Here's the program:

Session 4: Experimental Economics

August 6 - 7, 2018
Organized by:
  • Lucas Coffman, Harvard University
  • Christine Exley, Harvard  Business School
  • Muriel Niederle, Stanford University
  • Alvin Roth, Stanford University
  • Lise Vesterlund, University of Pittsburgh
This session is being held in the Koret Room of the John A. and Cynthia Fry Gunn Building, 366 Galvez Street (SIEPR) Next to the Economics Building
This workshop will be dedicated to advances in experimental economics combining laboratory and field-experimental methodologies with theoretical and psychological insights on decision-making, strategic interaction and policy. We invite papers in lab experiments, field experiments and their combination that test theory, demonstrate the importance of psychological phenomena, and explore social and policy issues. In addition to senior faculty members, invited presenters will include junior faculty as well as graduate students.


Aug 6 |
9:20 am to 9:50 am

The Myth of the Male Negotiator: Gender’s Effect on Negotiation Strategies and Outcomes

Presented by: Connie Low, University of Pennsylvania
Co-Author(s): Jennie Huang, University of Pennsylvania, Wharton School
Aug 6 |
9:50 am to 10:20 am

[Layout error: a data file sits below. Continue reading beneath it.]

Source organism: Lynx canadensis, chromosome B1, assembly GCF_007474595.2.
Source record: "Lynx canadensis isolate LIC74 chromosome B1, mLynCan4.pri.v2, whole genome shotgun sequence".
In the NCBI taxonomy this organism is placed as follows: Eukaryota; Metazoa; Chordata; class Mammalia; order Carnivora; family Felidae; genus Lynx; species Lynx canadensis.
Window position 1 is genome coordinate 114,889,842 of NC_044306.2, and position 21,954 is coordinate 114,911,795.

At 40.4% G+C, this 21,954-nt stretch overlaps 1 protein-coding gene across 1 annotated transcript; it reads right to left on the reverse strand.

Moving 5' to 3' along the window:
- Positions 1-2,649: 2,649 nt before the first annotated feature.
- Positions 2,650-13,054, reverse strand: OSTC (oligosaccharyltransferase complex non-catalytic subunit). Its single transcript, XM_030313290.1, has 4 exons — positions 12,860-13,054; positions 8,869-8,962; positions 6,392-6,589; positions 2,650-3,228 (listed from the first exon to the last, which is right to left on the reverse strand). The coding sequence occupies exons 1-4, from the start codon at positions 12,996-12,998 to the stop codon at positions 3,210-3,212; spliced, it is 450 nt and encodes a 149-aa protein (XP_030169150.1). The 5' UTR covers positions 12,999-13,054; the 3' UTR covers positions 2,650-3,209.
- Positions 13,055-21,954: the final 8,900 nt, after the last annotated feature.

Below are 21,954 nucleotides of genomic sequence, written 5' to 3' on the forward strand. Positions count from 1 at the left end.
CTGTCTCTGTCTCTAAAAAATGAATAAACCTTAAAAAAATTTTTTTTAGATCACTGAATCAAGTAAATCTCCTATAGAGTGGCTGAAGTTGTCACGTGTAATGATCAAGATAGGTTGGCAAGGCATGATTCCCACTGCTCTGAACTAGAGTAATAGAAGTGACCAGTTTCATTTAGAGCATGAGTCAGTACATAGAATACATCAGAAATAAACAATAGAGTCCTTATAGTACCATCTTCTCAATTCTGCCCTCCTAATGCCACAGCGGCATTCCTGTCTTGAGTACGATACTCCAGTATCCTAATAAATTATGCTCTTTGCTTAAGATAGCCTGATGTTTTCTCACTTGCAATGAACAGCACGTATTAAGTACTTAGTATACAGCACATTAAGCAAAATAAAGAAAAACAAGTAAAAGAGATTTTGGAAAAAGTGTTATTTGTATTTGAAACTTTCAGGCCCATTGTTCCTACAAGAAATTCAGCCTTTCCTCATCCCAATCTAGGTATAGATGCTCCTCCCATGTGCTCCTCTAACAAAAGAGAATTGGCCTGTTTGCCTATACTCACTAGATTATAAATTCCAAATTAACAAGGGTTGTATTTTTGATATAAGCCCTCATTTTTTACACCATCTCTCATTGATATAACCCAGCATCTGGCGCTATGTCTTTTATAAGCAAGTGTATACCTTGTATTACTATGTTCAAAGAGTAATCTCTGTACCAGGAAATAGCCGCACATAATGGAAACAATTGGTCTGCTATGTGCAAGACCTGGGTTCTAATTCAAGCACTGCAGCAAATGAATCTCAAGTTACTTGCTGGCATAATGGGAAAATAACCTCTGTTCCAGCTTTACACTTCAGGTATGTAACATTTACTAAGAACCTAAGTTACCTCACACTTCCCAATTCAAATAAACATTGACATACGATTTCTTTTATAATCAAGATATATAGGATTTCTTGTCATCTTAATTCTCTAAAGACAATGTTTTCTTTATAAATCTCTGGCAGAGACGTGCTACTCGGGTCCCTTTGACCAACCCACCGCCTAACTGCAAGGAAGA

Gender Differences in Alternating-Offer Bargaining: An Experimental Study

Presented by: Nagore Iriberri, University of the Basque Country
Co-Author(s): Inigo Hernandez-Arenaz, University of Balearic Islands
Aug 6 |
11:00 am to 11:30 am

Beliefs About Behavioral Responses to Taxation

Presented by: Bertil Tungodden, NHH Norwegian School of Economics
Co-Author(s): Alexander W. Cappelen, NHH Norwegian School of Economics; Ingar Haaland, NHH Norwegian School of Economics
Aug 6 |
11:30 am to 12:00 pm

The Welfare Effects of Social Recognition: Theory and Evidence from the YMCA

Presented by: Dmitry Taubinsky, University of California, Berkeley
Co-Author(s): Robert Metcalfe, Boston University; Luigi Butera, University of Chicago
Aug 6 |
12:00 pm to 12:30 pm

Heterogeneity of Experimental Findings: Forecasts and Evidence

Presented by: Stefano DellaVigna, University of California, Berkeley
Co-Author(s): Devin Pope, University of Chicago, Booth School of Business
Aug 6 |
2:00 pm to 2:30 pm

Why Do Some Clearinghouses Yield Stable Outcomes? Experimental Evidence on Out-of-Equilibrium Truth-Telling

Presented by: Clayton Featherstone, University of Pennsylvania, Wharton School